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Oregon State Hospital treatment limits to remain in place

A judge upholds a ruling that limits the length of psychiatric treatment for patients awaiting criminal prosecution.
Oregon State Hospital in Salem. | OREGON HEALTH AUTHORITY
January 10, 2023

This article has been updated with comment from the health systems involved.

A court order limiting the treatment length of Oregon State Hospital patients who are waiting to be criminally prosecuted will remain in place after a judge denied a move by private hospitals to modify or throw it out.

Federal Judge Michael Mosman on Monday upheld his September order that required the state psychiatric hospital to treat patients on an exacting timeline so they could participate in their defense against charges. The ruling is the latest in decades-old litigation over the care of such patients.

Legacy Health System, PeaceHealth and Providence Health & Services had pushed back against that ruling, arguing in a Sept. 28 filing that community hospitals hadn’t been consulted. The hospitals argued that the order violated patients’ rights by prioritizing state hospital admissions of those that had been accused of crimes. They further argued that patients committed to state care through a civil court process would languish in acute care hospitals instead of the state hospital where they would get better care.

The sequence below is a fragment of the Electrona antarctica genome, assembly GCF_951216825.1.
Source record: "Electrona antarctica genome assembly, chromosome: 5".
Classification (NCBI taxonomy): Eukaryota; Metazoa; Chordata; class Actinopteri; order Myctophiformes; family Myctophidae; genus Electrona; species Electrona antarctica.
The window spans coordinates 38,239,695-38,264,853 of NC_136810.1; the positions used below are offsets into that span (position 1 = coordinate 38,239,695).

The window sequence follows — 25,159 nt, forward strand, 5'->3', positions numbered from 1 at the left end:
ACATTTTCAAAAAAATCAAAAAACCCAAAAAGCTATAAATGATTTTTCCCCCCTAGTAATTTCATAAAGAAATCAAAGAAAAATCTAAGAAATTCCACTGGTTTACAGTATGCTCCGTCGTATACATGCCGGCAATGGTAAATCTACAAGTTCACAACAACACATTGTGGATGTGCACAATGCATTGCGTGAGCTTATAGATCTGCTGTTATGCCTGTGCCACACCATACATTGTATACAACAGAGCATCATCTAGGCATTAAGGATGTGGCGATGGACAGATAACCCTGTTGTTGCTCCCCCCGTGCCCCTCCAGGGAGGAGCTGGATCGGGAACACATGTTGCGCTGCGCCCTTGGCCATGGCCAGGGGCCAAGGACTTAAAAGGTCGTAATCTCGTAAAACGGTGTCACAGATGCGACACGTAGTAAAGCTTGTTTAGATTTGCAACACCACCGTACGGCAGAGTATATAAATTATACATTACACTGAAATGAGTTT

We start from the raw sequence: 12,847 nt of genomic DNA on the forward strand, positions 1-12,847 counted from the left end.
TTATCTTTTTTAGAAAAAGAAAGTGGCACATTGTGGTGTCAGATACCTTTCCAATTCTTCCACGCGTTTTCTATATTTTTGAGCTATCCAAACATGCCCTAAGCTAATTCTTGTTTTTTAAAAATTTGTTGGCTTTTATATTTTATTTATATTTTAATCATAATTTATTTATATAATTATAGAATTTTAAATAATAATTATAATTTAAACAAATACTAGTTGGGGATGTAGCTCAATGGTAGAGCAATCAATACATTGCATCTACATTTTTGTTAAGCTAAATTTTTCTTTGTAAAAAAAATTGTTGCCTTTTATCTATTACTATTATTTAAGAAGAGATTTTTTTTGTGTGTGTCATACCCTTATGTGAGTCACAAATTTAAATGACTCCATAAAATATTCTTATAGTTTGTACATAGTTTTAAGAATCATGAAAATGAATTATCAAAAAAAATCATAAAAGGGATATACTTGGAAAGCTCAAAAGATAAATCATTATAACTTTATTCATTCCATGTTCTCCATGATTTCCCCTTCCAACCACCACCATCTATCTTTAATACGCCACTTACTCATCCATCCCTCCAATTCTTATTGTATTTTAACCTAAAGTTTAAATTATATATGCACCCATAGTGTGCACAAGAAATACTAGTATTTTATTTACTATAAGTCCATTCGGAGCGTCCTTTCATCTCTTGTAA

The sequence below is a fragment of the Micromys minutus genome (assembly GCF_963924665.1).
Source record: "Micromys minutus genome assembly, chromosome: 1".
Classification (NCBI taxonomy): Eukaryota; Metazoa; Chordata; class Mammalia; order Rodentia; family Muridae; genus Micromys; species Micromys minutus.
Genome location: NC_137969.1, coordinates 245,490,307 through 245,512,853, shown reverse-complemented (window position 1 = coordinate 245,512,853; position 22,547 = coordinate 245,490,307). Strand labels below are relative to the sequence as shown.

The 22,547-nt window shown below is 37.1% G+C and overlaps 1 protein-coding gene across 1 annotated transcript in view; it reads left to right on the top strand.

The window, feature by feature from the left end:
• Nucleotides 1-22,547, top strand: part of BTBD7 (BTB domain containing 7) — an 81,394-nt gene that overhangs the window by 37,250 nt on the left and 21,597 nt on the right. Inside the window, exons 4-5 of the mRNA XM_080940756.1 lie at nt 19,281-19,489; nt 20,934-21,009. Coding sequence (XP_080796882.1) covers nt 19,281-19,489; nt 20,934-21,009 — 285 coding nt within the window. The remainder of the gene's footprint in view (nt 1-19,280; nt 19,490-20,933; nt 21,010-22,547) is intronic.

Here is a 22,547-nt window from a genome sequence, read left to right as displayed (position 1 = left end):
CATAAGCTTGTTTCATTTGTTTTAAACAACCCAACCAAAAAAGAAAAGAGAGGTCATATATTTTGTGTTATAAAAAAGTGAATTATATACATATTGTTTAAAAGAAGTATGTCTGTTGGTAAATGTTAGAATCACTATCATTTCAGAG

The hospitals — who were joined by prosecutors from Washington, Clackamas and Marion counties — offered alternatives to Mosman’s earlier order that included increasing capacity or modifying the timeline. 

“The September 1 Order must be given time to work and for its effects to materialize. If all goes to plan, it will enable the state to achieve compliance with the Constitution next year, for the first time in nearly half a decade,” wrote Mosman in his ruling.

Mosman, also noted that state health officials had publicly stated they “had no solution” and were “out of ideas” on how to fix the psychiatric hospital logjam that has risen to crisis level in recent years. The Oregon Health Authority has sought to recruit more staff, increase community behavioral health settings and open more units with $1.3 billion allocated by the Legislature, wrote Mosman. 

“To date, none of these have solved the crisis,” he said.

Last September, Legacy Health, Providence Health & Services and PeaceHealth filed a lawsuit against the health authority in U.S. District Court in Eugene arguing that they’ve been unduly burdened with civilly committed mental health patients due to the state hospital’s overcrowding. St. Charles Health System later joined the lawsuit. In November, Mosman consolidated the suit with the larger state hospital litigation.

The four hospital systems responded to the order issued Monday with a joint statement stressing their commitment to “a compassionate approach to behavioral and mental health treatment.”

“Judge Mosman’s order recognizes that the state has long fallen well short in providing necessary care to those in both the criminal justice and behavioral health systems,” reads the statement. “We are disappointed that the order continues the denial of appropriate care to vulnerable patients who can best be treated at the Oregon State Hospital.”

The statement said that the order “means that many patients whose freedoms are taken away through civil commitment will be unable to access meaningful treatment in the most appropriate setting.”

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